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  • Print publication year: 2004
  • Online publication date: December 2009

16 - The role of the dietitian

Summary

A team approach is vital for effective treatment of eating disorders. The specialist clinical dietitian, as part of the team, is the most qualified person to provide accurate education about nutrition, weight gain, weight maintenance, the resumption of normal eating, and the nutritional methods of avoiding the refeeding syndrome.

Nutrition treatment is not as simple as applying AN educational formula and handing out a diet sheet. Nutrition intervention is complex, and eating disorder patients are resistant to nutritional treatment. Compliance may be reduced by perceived coercion, psychiatric comorbidities such as borderline personality disorders, self-harm, and suicidality, and ethical issues such as the need to report at-risk children to the law. Dietary change may be dependent on the patient's psychological progress.

The objectives of this chapter are to:

Review the range of dietetic interventions that are professionally acceptable to dietitians.

List some methods of dealing with the emotional issues that are likely to occur during treatment.

Promote self-care (supervision) for all dietitians working with eating disordered patients.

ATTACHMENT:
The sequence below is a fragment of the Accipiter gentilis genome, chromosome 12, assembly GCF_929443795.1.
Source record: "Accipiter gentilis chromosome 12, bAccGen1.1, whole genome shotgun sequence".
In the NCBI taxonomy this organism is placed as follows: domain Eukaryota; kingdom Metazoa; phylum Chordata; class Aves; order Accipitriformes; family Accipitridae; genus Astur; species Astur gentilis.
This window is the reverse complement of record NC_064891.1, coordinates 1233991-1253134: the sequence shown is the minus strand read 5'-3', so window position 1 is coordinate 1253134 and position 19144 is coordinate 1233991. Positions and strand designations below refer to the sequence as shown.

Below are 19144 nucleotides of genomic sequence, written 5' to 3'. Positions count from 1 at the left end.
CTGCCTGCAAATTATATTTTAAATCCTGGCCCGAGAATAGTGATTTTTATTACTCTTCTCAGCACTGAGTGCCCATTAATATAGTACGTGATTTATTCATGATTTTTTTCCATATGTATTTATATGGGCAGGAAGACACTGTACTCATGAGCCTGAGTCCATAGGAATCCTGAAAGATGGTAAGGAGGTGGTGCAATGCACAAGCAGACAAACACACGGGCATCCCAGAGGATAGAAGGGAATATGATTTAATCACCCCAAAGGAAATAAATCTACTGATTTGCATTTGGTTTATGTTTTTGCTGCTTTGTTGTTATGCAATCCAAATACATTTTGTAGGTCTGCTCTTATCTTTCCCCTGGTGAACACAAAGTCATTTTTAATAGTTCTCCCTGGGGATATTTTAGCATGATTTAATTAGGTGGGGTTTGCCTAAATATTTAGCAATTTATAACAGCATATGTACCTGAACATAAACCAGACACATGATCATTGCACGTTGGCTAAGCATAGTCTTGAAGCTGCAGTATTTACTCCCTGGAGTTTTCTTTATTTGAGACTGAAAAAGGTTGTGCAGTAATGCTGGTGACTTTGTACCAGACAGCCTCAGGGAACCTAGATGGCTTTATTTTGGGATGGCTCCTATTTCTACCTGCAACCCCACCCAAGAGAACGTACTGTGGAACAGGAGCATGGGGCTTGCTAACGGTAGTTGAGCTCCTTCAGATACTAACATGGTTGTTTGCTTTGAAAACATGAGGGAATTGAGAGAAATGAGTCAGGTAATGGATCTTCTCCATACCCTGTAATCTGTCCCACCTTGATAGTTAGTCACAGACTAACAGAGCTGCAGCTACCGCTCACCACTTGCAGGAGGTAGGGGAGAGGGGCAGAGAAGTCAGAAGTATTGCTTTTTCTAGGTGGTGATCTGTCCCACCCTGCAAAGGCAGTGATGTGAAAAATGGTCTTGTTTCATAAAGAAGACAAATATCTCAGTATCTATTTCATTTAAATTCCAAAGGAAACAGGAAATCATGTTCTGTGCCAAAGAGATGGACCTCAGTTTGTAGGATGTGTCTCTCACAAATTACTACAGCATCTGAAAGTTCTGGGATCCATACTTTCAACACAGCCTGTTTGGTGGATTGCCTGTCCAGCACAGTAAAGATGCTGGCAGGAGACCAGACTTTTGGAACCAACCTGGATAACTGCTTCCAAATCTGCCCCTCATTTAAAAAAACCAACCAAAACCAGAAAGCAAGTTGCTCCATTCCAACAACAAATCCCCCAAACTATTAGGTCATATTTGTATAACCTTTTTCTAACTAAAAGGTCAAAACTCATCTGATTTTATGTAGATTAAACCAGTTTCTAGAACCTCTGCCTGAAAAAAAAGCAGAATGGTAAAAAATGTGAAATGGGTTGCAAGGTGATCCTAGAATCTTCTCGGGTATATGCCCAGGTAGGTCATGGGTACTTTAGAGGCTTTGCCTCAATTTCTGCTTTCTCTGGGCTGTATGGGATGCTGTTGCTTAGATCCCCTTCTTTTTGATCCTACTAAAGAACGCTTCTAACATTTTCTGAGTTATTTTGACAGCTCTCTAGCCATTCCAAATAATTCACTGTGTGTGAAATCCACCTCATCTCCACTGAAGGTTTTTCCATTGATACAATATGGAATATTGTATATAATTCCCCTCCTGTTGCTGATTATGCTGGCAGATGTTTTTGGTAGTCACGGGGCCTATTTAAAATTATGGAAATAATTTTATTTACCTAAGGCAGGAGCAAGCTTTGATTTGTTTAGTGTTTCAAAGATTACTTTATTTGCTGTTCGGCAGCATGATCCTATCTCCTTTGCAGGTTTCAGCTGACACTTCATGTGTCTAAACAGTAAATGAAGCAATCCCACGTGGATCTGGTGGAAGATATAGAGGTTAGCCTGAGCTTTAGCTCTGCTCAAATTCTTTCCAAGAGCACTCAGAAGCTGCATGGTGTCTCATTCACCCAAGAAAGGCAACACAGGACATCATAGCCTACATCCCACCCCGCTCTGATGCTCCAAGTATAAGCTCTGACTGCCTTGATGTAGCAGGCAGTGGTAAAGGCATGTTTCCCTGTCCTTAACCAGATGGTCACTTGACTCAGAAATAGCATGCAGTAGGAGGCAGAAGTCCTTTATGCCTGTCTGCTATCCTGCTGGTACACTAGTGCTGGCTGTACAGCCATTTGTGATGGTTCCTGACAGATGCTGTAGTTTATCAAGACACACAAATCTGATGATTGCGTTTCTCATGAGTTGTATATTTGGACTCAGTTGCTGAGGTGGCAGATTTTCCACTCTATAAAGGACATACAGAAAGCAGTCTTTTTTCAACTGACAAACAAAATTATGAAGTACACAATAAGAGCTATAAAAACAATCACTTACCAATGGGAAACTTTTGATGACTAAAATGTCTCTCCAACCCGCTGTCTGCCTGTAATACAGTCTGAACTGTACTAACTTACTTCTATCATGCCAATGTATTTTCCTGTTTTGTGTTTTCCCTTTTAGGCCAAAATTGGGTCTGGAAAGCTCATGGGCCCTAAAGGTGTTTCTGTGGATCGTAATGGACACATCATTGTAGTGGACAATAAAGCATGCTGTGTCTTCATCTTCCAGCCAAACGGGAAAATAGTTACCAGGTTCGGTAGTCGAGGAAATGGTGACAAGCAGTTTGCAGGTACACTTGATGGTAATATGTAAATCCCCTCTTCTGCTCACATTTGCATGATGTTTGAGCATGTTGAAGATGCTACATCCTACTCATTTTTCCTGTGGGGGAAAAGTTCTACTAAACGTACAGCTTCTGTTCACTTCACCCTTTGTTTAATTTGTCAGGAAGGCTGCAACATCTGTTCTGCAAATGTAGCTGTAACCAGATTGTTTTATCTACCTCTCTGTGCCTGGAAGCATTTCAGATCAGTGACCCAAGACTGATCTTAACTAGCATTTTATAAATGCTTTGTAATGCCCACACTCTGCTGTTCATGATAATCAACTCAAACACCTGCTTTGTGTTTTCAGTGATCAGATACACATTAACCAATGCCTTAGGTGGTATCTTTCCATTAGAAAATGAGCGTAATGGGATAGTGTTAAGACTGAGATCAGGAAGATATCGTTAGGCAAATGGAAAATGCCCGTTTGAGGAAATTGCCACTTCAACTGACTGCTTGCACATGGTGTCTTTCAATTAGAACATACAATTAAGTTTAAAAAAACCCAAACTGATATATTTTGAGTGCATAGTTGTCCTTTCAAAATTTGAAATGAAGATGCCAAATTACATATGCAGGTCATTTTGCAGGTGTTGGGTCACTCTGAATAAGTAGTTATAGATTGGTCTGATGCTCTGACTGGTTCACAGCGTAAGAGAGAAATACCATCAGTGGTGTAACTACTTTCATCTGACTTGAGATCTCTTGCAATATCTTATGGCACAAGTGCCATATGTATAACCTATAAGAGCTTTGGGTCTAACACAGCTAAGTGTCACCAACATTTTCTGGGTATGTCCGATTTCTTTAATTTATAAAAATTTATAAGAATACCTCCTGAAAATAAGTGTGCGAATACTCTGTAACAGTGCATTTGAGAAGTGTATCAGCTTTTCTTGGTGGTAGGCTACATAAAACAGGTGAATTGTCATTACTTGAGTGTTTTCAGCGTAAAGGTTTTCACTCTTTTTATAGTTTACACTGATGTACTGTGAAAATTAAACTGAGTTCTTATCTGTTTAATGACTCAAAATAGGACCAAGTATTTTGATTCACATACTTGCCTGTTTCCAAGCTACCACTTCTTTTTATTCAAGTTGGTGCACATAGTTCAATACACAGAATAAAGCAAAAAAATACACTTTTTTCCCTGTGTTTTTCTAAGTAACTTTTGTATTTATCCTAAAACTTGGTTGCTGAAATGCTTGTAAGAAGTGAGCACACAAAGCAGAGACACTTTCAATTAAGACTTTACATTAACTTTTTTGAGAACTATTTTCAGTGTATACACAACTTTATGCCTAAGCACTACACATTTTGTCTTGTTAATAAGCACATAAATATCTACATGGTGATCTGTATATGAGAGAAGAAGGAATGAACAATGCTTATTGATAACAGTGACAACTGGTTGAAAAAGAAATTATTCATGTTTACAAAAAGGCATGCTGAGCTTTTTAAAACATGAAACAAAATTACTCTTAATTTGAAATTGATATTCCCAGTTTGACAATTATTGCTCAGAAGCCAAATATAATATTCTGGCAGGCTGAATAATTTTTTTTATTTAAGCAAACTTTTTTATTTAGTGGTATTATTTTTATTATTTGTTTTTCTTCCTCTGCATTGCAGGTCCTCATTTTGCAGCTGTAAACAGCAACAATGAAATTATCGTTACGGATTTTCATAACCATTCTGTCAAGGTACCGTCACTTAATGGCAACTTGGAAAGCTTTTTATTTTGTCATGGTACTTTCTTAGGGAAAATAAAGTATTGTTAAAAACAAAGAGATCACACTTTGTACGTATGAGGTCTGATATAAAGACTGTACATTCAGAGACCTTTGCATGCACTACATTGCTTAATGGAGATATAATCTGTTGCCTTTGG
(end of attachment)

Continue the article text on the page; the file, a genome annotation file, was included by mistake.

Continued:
Discuss distinctions between specialist and non-specialist dietitians.

Clinical boundaries

Discuss the therapeutic limitations of nutrition counseling and make clear the need for concurrent psychotherapy at the first interview.

Professional boundaries

Work as a member of a team: before initiating any nutrition intervention, make certain that a doctor is following the patient medically on a regular basis and that psychological therapy is being carried out by a qualified practitioner. Emphasize the link between the patient's eating disorder and their emotional health in the dietetic sessions. Set AN upper limit of six dietetic sessions with a patient who is not engaged in a psychological intervention. This is to avoid clouding the dietetic intervention with emotional issues, to encourage psychological treatment, and to protect the patient against inadequate treatment.

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